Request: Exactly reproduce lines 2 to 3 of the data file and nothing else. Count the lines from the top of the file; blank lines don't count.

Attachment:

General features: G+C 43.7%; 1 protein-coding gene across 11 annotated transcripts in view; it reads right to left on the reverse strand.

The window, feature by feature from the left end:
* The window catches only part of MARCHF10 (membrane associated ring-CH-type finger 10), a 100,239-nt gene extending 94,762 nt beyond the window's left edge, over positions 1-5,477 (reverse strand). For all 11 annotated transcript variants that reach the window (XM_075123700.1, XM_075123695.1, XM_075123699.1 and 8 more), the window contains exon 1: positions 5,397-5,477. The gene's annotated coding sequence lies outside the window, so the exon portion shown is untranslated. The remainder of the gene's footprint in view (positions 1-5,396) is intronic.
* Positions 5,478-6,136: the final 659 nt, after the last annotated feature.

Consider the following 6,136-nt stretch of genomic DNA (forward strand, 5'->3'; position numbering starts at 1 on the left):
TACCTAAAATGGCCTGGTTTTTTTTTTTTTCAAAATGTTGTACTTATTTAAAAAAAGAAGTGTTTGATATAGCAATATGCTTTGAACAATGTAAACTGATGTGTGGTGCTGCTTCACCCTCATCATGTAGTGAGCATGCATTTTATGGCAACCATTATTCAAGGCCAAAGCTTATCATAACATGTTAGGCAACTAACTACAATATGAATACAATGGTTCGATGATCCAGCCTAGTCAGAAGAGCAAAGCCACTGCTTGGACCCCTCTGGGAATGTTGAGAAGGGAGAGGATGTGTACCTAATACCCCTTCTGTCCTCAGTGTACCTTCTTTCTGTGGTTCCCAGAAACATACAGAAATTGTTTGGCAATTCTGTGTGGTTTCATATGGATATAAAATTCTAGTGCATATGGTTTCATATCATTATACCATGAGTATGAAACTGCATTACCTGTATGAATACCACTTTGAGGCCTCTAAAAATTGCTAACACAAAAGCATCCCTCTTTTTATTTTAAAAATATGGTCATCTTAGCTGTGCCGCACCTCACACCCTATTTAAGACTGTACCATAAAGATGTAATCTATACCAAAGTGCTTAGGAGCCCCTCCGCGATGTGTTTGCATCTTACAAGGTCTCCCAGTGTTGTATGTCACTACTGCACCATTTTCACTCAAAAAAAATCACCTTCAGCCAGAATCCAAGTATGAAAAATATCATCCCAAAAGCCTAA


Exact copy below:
The window, feature by feature from the left end:
* The window catches only part of MARCHF10 (membrane associated ring-CH-type finger 10), a 100,239-nt gene extending 94,762 nt beyond the window's left edge, over positions 1-5,477 (reverse strand). For all 11 annotated transcript variants that reach the window (XM_075123700.1, XM_075123695.1, XM_075123699.1 and 8 more), the window contains exon 1: positions 5,397-5,477. The gene's annotated coding sequence lies outside the window, so the exon portion shown is untranslated. The remainder of the gene's footprint in view (positions 1-5,396) is intronic.